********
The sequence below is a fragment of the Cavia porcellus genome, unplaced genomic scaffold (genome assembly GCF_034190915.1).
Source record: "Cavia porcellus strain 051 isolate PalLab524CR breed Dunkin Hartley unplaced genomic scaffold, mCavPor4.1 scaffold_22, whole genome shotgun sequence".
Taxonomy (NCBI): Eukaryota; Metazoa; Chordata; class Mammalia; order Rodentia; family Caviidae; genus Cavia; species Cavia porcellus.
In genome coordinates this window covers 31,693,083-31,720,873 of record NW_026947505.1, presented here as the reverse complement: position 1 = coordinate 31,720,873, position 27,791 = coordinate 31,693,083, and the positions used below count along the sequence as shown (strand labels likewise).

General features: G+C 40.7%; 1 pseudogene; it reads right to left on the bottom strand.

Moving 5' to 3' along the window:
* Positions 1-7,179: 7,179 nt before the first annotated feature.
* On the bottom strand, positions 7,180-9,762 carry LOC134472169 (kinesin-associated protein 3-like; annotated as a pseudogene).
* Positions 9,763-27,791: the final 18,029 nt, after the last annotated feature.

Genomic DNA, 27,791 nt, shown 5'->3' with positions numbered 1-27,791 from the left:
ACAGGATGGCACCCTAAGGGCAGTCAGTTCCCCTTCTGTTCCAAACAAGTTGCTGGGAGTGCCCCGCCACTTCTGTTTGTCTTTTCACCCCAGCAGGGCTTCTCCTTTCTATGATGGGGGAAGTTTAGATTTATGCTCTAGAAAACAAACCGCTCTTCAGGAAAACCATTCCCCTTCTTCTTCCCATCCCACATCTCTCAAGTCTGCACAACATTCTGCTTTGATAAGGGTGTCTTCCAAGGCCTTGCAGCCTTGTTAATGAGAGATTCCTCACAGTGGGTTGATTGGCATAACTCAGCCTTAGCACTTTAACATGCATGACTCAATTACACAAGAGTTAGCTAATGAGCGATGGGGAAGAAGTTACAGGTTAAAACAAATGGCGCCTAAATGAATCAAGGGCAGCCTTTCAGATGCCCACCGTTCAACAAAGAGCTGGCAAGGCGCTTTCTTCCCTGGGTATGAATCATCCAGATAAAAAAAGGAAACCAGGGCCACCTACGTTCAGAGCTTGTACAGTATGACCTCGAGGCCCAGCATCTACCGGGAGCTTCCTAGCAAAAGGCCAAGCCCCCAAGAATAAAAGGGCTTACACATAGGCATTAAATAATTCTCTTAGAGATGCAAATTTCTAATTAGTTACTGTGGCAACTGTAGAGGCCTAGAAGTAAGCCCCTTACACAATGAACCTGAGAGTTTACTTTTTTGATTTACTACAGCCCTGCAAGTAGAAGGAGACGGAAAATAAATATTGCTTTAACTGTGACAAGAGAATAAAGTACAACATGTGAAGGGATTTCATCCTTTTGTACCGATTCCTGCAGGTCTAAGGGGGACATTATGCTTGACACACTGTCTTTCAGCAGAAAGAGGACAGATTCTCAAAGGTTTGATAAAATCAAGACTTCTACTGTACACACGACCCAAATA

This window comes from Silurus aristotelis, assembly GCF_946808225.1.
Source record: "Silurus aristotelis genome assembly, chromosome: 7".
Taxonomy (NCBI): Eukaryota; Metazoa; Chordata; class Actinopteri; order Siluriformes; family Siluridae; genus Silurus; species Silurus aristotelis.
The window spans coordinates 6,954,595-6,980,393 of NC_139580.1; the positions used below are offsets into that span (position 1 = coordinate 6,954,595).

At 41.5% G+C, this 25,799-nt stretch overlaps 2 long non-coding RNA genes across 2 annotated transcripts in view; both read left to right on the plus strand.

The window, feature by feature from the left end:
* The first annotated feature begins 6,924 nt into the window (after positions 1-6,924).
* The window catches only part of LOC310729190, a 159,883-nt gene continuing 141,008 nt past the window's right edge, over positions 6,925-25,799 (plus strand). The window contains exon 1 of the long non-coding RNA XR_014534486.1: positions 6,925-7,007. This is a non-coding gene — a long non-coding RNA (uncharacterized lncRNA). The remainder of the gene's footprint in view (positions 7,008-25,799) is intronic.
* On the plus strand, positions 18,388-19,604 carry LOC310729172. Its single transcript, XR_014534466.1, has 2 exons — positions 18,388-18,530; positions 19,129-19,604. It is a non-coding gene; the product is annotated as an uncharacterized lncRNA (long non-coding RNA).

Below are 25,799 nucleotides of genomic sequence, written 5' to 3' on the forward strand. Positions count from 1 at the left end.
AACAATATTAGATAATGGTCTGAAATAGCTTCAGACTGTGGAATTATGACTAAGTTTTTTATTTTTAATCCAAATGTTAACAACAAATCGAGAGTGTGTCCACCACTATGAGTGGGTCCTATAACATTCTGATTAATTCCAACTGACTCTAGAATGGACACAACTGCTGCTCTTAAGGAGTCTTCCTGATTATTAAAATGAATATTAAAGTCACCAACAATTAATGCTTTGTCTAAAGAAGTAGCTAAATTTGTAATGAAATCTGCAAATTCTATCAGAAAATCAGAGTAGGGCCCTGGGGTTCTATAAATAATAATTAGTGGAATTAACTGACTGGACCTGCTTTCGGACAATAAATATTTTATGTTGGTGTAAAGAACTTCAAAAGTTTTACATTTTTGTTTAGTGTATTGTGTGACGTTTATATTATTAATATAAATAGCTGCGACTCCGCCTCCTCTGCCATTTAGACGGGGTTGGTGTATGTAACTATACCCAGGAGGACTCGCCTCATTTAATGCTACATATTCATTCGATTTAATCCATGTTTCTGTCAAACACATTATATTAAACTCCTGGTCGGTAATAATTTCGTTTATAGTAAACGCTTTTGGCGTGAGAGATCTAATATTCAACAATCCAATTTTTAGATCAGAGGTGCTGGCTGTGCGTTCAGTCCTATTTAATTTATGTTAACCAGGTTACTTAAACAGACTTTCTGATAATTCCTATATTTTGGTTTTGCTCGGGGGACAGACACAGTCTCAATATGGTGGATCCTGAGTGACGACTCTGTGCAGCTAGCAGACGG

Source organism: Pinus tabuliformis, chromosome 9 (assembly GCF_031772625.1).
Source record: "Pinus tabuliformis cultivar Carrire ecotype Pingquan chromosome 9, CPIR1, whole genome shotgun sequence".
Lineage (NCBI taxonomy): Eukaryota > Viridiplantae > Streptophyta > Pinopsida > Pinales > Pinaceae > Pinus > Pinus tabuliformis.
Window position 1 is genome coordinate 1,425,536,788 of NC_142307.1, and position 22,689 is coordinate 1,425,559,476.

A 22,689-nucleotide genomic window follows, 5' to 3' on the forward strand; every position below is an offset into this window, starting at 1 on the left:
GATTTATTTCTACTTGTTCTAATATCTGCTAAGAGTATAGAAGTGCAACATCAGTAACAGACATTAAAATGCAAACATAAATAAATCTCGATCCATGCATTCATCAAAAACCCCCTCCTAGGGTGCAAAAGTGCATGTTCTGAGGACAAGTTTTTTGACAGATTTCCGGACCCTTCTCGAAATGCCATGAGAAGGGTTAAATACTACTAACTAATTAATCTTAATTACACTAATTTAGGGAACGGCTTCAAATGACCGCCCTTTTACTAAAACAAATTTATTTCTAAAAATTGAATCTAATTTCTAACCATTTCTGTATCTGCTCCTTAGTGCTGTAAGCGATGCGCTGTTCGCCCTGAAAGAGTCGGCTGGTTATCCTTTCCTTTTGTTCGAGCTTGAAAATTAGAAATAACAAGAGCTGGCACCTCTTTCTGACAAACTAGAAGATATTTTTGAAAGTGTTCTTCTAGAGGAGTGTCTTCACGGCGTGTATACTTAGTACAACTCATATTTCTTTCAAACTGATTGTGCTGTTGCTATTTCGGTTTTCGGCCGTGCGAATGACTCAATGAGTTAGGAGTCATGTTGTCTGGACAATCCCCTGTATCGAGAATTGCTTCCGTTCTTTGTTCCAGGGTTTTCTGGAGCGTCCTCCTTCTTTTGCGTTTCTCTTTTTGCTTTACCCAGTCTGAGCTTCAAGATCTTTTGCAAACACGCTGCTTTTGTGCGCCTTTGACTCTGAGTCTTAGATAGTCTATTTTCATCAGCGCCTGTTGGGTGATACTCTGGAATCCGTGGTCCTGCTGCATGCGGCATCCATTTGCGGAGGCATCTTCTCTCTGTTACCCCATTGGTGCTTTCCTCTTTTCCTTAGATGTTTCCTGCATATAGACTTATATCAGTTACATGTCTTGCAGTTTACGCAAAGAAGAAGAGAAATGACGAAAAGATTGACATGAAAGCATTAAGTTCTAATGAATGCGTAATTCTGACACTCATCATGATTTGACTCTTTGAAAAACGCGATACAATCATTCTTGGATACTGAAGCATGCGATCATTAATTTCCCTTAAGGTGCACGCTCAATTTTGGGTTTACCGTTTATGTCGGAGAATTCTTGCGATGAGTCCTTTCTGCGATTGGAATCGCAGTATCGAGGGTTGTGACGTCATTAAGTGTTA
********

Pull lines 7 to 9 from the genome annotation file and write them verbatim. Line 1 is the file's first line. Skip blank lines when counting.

* Positions 1-7,179: 7,179 nt before the first annotated feature.
* On the bottom strand, positions 7,180-9,762 carry LOC134472169 (kinesin-associated protein 3-like; annotated as a pseudogene).
* Positions 9,763-27,791: the final 18,029 nt, after the last annotated feature.